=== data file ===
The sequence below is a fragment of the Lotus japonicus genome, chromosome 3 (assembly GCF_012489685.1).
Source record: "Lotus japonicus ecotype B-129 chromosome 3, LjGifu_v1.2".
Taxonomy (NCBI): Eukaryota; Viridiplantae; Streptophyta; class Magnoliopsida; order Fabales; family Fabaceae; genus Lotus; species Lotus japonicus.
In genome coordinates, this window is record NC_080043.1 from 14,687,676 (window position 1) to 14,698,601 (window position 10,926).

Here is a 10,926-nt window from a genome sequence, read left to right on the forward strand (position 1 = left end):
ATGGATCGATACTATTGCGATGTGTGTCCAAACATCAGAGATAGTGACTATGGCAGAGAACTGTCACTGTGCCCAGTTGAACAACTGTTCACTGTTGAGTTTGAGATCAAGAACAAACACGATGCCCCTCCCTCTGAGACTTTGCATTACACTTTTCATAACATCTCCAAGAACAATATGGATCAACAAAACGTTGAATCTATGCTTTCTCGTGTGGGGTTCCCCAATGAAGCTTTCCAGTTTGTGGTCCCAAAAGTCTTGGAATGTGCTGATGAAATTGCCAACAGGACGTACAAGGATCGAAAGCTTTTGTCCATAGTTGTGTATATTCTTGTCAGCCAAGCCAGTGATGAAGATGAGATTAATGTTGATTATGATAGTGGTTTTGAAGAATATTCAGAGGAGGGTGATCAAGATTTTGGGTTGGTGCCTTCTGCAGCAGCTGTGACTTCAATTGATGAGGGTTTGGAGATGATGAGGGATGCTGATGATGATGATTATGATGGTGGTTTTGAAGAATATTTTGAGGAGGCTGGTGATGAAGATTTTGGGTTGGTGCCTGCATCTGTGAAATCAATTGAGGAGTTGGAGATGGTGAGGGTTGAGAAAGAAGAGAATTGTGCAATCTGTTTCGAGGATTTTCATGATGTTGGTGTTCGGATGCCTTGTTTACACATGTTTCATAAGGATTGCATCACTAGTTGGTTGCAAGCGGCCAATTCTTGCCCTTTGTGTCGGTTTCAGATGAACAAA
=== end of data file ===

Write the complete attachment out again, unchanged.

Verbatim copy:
The sequence below is a fragment of the Lotus japonicus genome, chromosome 3 (assembly GCF_012489685.1).
Source record: "Lotus japonicus ecotype B-129 chromosome 3, LjGifu_v1.2".
Taxonomy (NCBI): Eukaryota; Viridiplantae; Streptophyta; class Magnoliopsida; order Fabales; family Fabaceae; genus Lotus; species Lotus japonicus.
In genome coordinates, this window is record NC_080043.1 from 14,687,676 (window position 1) to 14,698,601 (window position 10,926).

Here is a 10,926-nt window from a genome sequence, read left to right on the forward strand (position 1 = left end):
ATGGATCGATACTATTGCGATGTGTGTCCAAACATCAGAGATAGTGACTATGGCAGAGAACTGTCACTGTGCCCAGTTGAACAACTGTTCACTGTTGAGTTTGAGATCAAGAACAAACACGATGCCCCTCCCTCTGAGACTTTGCATTACACTTTTCATAACATCTCCAAGAACAATATGGATCAACAAAACGTTGAATCTATGCTTTCTCGTGTGGGGTTCCCCAATGAAGCTTTCCAGTTTGTGGTCCCAAAAGTCTTGGAATGTGCTGATGAAATTGCCAACAGGACGTACAAGGATCGAAAGCTTTTGTCCATAGTTGTGTATATTCTTGTCAGCCAAGCCAGTGATGAAGATGAGATTAATGTTGATTATGATAGTGGTTTTGAAGAATATTCAGAGGAGGGTGATCAAGATTTTGGGTTGGTGCCTTCTGCAGCAGCTGTGACTTCAATTGATGAGGGTTTGGAGATGATGAGGGATGCTGATGATGATGATTATGATGGTGGTTTTGAAGAATATTTTGAGGAGGCTGGTGATGAAGATTTTGGGTTGGTGCCTGCATCTGTGAAATCAATTGAGGAGTTGGAGATGGTGAGGGTTGAGAAAGAAGAGAATTGTGCAATCTGTTTCGAGGATTTTCATGATGTTGGTGTTCGGATGCCTTGTTTACACATGTTTCATAAGGATTGCATCACTAGTTGGTTGCAAGCGGCCAATTCTTGCCCTTTGTGTCGGTTTCAGATGAACAAA